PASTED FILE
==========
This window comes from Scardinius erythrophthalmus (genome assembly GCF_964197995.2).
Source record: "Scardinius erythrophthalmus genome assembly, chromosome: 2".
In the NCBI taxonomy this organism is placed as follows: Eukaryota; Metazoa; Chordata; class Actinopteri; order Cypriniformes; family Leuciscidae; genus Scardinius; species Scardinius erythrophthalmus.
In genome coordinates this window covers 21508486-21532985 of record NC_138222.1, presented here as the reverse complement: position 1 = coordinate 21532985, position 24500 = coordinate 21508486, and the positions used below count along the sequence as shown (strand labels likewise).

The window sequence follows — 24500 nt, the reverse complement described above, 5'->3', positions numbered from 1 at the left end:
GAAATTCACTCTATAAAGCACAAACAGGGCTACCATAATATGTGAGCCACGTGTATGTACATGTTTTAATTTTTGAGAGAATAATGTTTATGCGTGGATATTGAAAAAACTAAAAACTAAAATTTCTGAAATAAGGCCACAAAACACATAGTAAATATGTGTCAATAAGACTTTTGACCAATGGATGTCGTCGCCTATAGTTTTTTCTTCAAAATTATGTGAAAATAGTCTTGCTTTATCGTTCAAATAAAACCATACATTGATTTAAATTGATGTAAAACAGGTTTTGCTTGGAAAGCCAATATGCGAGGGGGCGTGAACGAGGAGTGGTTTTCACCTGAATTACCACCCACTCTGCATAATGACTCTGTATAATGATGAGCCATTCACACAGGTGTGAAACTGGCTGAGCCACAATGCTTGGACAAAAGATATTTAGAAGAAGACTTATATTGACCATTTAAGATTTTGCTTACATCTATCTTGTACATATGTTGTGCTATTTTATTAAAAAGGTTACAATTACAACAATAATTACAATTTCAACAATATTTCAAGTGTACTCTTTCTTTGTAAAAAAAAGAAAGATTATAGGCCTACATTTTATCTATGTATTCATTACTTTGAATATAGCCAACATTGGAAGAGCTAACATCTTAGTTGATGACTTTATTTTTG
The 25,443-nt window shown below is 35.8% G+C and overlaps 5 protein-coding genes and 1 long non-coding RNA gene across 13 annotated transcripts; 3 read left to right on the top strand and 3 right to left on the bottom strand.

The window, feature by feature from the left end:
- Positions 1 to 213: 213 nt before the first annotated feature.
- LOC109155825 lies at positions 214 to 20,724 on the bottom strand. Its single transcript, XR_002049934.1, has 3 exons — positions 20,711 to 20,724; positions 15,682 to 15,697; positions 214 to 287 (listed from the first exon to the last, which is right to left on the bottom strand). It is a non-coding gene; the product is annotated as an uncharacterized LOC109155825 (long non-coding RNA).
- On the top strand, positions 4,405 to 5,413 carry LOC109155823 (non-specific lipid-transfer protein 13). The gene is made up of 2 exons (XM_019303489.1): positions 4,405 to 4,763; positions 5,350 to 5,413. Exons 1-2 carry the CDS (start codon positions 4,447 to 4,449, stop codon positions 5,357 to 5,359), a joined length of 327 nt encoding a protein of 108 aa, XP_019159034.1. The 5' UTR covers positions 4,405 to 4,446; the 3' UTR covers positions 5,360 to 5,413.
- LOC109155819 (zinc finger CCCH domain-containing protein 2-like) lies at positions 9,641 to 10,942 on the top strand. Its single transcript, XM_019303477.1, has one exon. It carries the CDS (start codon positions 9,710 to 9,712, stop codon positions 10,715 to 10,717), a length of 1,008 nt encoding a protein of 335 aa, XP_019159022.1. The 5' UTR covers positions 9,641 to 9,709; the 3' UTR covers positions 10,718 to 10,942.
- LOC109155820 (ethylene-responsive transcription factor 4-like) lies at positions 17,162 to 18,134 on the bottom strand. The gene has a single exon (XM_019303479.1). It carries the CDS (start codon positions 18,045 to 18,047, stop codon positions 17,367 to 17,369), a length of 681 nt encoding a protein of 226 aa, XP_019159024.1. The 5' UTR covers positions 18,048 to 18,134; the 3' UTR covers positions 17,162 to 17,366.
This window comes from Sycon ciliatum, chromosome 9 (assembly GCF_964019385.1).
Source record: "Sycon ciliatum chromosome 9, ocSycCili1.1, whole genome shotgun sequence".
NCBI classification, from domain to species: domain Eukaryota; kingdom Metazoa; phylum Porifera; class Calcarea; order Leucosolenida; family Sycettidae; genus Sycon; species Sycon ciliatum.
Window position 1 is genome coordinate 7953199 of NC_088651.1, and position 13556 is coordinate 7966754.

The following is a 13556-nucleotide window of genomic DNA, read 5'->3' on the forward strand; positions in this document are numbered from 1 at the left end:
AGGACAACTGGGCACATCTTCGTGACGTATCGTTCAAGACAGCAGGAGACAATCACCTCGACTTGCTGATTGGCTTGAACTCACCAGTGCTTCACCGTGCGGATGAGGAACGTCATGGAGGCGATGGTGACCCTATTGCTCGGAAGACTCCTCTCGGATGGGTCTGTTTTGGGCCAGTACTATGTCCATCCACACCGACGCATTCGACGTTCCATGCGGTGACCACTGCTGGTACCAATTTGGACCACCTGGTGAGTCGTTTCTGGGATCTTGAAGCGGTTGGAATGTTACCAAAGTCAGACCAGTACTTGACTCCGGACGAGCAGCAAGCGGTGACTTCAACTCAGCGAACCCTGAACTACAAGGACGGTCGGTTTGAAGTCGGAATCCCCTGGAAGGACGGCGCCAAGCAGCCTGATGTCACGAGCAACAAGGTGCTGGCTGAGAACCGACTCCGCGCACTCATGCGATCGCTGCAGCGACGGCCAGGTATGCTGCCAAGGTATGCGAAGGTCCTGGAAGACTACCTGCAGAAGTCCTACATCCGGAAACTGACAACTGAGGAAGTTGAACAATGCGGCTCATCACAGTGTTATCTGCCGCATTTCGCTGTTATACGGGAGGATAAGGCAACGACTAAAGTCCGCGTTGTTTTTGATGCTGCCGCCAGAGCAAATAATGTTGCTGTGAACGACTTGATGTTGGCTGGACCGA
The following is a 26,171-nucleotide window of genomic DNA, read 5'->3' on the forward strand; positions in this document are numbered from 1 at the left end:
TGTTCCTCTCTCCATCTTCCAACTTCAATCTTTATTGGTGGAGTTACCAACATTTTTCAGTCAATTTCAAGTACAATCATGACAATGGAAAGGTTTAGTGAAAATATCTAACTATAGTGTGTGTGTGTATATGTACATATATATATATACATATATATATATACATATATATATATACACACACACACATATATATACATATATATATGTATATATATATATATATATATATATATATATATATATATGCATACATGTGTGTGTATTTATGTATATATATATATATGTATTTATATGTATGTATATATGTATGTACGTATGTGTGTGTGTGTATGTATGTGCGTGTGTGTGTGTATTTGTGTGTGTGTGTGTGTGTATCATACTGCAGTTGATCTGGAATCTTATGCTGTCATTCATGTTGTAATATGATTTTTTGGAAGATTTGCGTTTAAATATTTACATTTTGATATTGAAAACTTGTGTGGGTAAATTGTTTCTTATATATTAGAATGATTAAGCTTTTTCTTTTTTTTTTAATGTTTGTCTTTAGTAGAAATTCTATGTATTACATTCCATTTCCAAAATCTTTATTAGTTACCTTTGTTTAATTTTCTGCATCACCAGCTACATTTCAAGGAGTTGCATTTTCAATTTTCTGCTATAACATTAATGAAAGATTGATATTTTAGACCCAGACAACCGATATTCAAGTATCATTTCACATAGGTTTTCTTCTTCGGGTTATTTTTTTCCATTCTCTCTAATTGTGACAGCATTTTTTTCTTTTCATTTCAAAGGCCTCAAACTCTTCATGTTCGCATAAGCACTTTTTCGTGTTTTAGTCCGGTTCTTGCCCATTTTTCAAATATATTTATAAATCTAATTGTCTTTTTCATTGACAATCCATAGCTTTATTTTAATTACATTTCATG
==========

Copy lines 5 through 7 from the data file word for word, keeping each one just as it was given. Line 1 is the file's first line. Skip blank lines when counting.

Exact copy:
The window sequence follows — 24500 nt, the reverse complement described above, 5'->3', positions numbered from 1 at the left end:
GAAATTCACTCTATAAAGCACAAACAGGGCTACCATAATATGTGAGCCACGTGTATGTACATGTTTTAATTTTTGAGAGAATAATGTTTATGCGTGGATATTGAAAAAACTAAAAACTAAAATTTCTGAAATAAGGCCACAAAACACATAGTAAATATGTGTCAATAAGACTTTTGACCAATGGATGTCGTCGCCTATAGTTTTTTCTTCAAAATTATGTGAAAATAGTCTTGCTTTATCGTTCAAATAAAACCATACATTGATTTAAATTGATGTAAAACAGGTTTTGCTTGGAAAGCCAATATGCGAGGGGGCGTGAACGAGGAGTGGTTTTCACCTGAATTACCACCCACTCTGCATAATGACTCTGTATAATGATGAGCCATTCACACAGGTGTGAAACTGGCTGAGCCACAATGCTTGGACAAAAGATATTTAGAAGAAGACTTATATTGACCATTTAAGATTTTGCTTACATCTATCTTGTACATATGTTGTGCTATTTTATTAAAAAGGTTACAATTACAACAATAATTACAATTTCAACAATATTTCAAGTGTACTCTTTCTTTGTAAAAAAAAGAAAGATTATAGGCCTACATTTTATCTATGTATTCATTACTTTGAATATAGCCAACATTGGAAGAGCTAACATCTTAGTTGATGACTTTATTTTTG
The 25,443-nt window shown below is 35.8% G+C and overlaps 5 protein-coding genes and 1 long non-coding RNA gene across 13 annotated transcripts; 3 read left to right on the top strand and 3 right to left on the bottom strand.